After several days of workshops, career development and networking, the 700- students participating in this year’s National Collegiate Landscape Competition (NCLC) put their game faces on Friday morning.
From the operation of skid steers and excavators to proper trailer loading and towing, from plant analysis to small-engine repair, the day had finally arrived to prove themselves.
For Tyler Stefancin, a senior at Cuyahoga Community College in Cleveland, Ohio, his hard work in practice appeared to be paying dividends Friday.
With his instructor, Jim Funai, along with teammates and volunteers cheering him on, Stefancin dug a whole closely matching the required specifications using a John Deere compact excavator.
Final results of the competition wouldn’t be known until later, but both Stefancin and his teacher were pleased with the results.
“He practiced hours and hours,” Funai said of his student, “almost from dawn to dusk. I couldn’t get him off of it.”
Although Cuyahoga has competed in the NCLC before – coming in sixth place overall last year – Funai said this year’s competition was the first in which the community college had qualified to participate in every event.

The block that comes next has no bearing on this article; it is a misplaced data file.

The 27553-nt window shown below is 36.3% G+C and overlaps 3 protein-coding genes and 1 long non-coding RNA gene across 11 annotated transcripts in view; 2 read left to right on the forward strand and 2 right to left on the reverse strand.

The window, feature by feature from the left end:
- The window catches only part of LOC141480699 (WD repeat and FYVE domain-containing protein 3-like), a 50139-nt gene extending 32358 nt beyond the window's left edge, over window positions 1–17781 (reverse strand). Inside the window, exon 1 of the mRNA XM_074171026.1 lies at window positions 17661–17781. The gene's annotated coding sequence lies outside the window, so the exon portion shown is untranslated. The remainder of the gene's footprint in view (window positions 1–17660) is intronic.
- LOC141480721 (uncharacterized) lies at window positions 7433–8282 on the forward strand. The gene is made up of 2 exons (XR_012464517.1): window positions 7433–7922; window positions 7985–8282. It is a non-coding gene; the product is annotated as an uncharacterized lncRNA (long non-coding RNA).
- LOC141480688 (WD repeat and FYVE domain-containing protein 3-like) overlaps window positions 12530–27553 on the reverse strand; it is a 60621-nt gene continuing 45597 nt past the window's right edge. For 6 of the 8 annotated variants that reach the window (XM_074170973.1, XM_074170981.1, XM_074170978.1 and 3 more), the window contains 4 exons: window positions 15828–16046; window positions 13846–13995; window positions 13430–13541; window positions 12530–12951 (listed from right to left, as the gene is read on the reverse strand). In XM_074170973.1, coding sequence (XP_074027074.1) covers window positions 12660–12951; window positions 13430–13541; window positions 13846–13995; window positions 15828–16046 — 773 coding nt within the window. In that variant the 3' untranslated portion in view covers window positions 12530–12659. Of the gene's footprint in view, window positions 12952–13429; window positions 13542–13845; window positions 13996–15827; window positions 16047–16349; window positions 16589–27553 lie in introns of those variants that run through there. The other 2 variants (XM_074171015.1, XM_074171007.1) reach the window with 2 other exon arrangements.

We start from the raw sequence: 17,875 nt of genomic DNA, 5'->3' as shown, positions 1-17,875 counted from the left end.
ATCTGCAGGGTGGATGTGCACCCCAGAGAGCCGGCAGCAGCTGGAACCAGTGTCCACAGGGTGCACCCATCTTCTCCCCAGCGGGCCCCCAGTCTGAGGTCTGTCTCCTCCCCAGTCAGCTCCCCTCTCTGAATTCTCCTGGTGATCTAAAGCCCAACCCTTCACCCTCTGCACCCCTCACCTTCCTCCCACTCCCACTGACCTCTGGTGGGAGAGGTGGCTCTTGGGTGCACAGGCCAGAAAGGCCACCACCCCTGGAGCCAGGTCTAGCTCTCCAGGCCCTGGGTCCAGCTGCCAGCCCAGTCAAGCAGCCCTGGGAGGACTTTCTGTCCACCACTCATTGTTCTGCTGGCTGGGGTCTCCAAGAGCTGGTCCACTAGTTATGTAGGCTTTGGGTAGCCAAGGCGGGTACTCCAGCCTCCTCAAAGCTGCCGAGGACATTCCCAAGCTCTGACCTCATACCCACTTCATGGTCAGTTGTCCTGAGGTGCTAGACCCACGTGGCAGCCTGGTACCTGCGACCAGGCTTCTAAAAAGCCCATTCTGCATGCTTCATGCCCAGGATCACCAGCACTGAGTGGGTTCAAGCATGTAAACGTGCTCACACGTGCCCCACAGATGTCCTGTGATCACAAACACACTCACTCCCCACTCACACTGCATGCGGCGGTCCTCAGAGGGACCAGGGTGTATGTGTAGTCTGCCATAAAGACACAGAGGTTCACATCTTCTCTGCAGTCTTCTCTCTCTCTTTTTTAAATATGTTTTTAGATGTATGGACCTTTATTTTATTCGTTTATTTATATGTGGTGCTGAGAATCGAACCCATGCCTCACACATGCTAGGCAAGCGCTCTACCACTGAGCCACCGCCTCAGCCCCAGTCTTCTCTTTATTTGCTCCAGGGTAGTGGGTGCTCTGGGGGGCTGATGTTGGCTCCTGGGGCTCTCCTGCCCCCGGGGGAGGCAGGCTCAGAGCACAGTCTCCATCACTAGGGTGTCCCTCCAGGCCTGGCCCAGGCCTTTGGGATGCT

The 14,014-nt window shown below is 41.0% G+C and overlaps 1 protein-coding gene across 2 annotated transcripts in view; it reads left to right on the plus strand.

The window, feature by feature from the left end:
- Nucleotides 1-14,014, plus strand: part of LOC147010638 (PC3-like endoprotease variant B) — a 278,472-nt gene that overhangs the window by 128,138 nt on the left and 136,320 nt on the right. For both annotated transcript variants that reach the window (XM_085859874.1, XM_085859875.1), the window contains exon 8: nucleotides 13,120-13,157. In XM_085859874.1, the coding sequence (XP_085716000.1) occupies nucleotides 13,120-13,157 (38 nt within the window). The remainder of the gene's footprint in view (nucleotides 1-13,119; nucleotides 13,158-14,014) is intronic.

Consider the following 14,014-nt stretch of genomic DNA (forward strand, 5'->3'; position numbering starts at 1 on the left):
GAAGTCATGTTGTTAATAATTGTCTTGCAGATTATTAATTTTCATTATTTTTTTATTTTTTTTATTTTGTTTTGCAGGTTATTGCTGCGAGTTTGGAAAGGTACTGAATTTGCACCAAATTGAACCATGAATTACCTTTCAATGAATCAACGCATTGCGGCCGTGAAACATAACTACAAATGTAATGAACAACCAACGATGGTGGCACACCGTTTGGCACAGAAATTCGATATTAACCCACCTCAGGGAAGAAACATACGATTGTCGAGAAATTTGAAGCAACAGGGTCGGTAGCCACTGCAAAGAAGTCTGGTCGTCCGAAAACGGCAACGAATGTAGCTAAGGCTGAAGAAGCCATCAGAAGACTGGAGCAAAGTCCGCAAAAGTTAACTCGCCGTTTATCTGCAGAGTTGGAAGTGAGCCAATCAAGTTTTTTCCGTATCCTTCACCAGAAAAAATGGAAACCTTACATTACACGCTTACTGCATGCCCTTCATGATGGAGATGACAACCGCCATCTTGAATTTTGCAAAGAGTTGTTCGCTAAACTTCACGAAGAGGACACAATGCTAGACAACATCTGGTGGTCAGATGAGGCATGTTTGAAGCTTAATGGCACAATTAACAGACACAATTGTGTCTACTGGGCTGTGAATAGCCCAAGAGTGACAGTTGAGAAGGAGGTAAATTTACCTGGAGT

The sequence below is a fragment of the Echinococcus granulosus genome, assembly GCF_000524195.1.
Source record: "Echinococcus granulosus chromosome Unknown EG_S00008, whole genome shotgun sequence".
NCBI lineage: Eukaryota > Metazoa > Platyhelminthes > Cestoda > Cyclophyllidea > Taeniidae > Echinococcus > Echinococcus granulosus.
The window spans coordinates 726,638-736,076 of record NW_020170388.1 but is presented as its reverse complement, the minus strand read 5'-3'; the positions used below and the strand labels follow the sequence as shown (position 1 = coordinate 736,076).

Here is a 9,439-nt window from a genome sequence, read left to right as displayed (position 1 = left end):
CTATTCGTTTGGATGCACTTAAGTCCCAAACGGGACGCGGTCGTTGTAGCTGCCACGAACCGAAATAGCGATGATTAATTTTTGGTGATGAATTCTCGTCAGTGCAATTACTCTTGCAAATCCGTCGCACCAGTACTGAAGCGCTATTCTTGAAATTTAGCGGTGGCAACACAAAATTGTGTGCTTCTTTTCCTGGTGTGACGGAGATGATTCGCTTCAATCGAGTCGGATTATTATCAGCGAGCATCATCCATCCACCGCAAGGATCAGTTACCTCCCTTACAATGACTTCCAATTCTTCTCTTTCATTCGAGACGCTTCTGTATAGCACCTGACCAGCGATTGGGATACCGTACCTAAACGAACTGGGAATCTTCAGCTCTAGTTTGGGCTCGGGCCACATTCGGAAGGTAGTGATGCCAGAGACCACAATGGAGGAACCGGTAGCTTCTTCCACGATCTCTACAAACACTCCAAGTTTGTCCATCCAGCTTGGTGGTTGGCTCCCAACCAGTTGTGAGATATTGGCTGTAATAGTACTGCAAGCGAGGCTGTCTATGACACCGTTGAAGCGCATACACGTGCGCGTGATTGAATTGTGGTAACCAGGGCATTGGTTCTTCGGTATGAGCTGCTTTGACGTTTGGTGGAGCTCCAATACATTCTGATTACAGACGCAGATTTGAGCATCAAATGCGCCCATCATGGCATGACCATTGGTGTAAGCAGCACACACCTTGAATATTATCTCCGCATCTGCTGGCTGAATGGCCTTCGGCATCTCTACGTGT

“That’s hard for a small school to accomplish,” he said, noting that the Cleveland college had 18 students in this year’s competition.
Meanwhile, only a few yards away on the intramural sports field at Mississippi State University, teams from across the country began the irrigation competition.
Brian Brown, a staff member of the Department of Horticulture in Auburn University’s College of Agriculture, watched carefully as AU’s team worked feverishly to build an irrigation system according to the required specifications.
Brown said Auburn brought 16 students to NCLC this year.
Not far away, competitors from Hinds Community College in Raymond, Mississippi, just west of Jackson, were busy measuring and cutting lengths of PVC pipe.
“Both of us have a big background in irrigation,” said Hinds’ Dylan Dobbs, “and I’ve been working for a landscape company the past year – and that’s my job, irrigation hardscapes, so that’s how I prepared myself.”
His teammate, Marcus Bold, made it clear that Hinds Community College came to win.
“I’ve been working for irrigation for the past 10 years,” Bold said, “so we went over a good game plan and got plenty of rest, and we’re ready to win.”
NCLC is coordinated each year by the National Association of Landscape Professionals, with support from a number of companies in the green industry.
EDITOR’S NOTE: TLC Associate Editor Jill Odom contributed to this report.